Discrimination: Women who reported cases of abuse or who sought legal redress for other matters reported they experienced discrimination within the judicial system. Some observers, including female judges, asserted that discrimination was a result of faulty implementation of law and cultural nuances, rather than the law itself. A woman’s limited access to money and other resources to pay fines (or bribes) and the social requirement for women to have a male guardian affected their access to and participation in the justice system. Local practices were discriminatory against women in some areas, particularly in parts of the country where courts were not functional or knowledge of the law was minimal. Judges in some remote districts acknowledged wide influence by tribal authorities in preempting cases from the formal justice system. In August 2015 a man beheaded his wife in Baghlan Province after she sought a divorce from a local court.
In the informal system, elders relied on interpretations of sharia and tribal customs, which generally discriminated against women. Many women reported limited access to justice in male-dominated tribal shuras, where proceedings focused on reconciliation with the community and family rather than the rights of the individual. Women in some villages were not allowed any access to dispute resolution mechanisms. Lack of awareness of their legal rights and illiteracy also limited women’s ability to access justice. Women’s advocacy groups reported in some cases that the government intervened informally with local courts to encourage them to interpret laws in ways favorable to women. Many cases in remote districts, however, reportedly were resolved according to the local police officer’s or prosecutor’s discretion or interpretation of the law. When legal authorities were aware of the EVAW law and its implementation, women were in some cases able to get appropriate assistance. Prosecutors in some provinces, however, continued to be reluctant to use the EVAW law. Moreover, in cases in which prosecutors brought charges under the EVAW law, judges would sometimes replace those charges with others based on the penal code.
Police, prosecutors, and judges discriminated against women in criminal and civil legal proceedings stemming from violence and forced marriages. Enhanced availability of legal aid, including through female attorneys, provided some relief in formal justice system proceedings.
Cultural prohibitions limiting women’s movement prevented many women from working outside the home and reduced their access to education, health care, police protection, and other social services. In December the head of the council of religious scholars (Ulema Council) in Takhar Province declared women were the “most shameful” persons. He was fired immediately after his statement.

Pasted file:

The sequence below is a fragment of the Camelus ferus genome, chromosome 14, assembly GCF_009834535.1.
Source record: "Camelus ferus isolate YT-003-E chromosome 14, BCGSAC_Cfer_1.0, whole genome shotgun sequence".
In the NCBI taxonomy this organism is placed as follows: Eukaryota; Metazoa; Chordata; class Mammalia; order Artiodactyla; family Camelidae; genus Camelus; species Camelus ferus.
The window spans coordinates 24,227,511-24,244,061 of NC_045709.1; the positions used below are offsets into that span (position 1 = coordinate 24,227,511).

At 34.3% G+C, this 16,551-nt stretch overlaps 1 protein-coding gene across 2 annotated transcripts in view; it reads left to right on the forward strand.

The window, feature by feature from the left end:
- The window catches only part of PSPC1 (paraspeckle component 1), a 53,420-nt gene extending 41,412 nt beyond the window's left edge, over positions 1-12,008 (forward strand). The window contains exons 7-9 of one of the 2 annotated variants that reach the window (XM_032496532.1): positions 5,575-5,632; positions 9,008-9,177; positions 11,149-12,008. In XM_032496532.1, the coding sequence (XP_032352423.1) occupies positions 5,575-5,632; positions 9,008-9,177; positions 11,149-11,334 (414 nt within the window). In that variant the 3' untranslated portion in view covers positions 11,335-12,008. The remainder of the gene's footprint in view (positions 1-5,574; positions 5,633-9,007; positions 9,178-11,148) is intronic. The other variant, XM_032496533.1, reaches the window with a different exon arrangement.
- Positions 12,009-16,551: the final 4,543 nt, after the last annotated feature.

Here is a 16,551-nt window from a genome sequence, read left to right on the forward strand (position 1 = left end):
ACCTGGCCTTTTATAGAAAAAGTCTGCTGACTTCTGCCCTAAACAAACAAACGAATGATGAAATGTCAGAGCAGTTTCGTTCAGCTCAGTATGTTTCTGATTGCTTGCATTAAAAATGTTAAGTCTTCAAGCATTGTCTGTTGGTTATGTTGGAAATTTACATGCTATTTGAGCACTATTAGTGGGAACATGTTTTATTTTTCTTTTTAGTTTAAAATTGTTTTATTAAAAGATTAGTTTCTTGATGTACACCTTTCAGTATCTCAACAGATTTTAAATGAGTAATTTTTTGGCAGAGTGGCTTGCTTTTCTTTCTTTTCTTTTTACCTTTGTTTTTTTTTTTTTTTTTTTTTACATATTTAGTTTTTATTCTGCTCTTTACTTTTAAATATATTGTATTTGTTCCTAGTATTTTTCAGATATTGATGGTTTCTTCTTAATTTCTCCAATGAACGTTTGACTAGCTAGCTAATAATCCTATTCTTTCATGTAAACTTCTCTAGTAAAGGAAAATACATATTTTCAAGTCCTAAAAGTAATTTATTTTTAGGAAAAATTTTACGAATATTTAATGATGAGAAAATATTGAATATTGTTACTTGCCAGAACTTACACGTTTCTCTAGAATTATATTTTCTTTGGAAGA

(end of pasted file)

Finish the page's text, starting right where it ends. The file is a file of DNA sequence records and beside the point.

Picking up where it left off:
The law provides for equal work without discrimination, but there are no provisions for equal pay for equal work. The EVAW law criminalizes interference with a woman’s right to work. Women faced discrimination in access to employment and terms of occupation. Some educated urban women found substantive work, but many were relegated to menial tasks in the workplace, regardless of qualification. There were 2,834 female police officers as of September 2015, including those in training, constituting less than 2 percent of the total police force. While the government made efforts to recruit additional female police officers, cultural customs and discrimination rendered recruitment and retention difficult. Women in high-profile positions of government service continued to be subjected to threats and violence.
The Ministry of Women’s Affairs and NGOs promoted women’s rights and freedoms. According to the AIHRC, many women in the civil service did not meet the minimum qualification of a bachelor’s degree imposed by the priority reform and restructuring system. The women’s ministry, the primary government agency responsible for addressing gender policy and the needs of women, had offices in all provinces and established gender units in all ministries. Gender units at lower ranks, however, lacked major influence, and men typically dominated their leadership positions. Although the ministry’s provincial offices assisted hundreds of women by providing legal and family counseling and referring women, they could not directly assist relevant organizations. The ministry and provincial line directorates suffered from a lack of capacity and resources.
Despite improvements in health over the past decade, the overall health of women and children remained poor, particularly among nomadic and rural populations and those in insecure areas. As with men, women’s life expectancy was 64 years of age. Rural women suffered disproportionately from insufficient numbers of skilled health personnel, particularly female health workers.
Compared to men, women and children were disproportionately victims of preventable deaths due to communicable diseases. Although free health services were provided in public facilities, many households could not afford certain costs related to medicines or transportation to health-care facilities, and many women were not permitted to travel to health-care facilities on their own.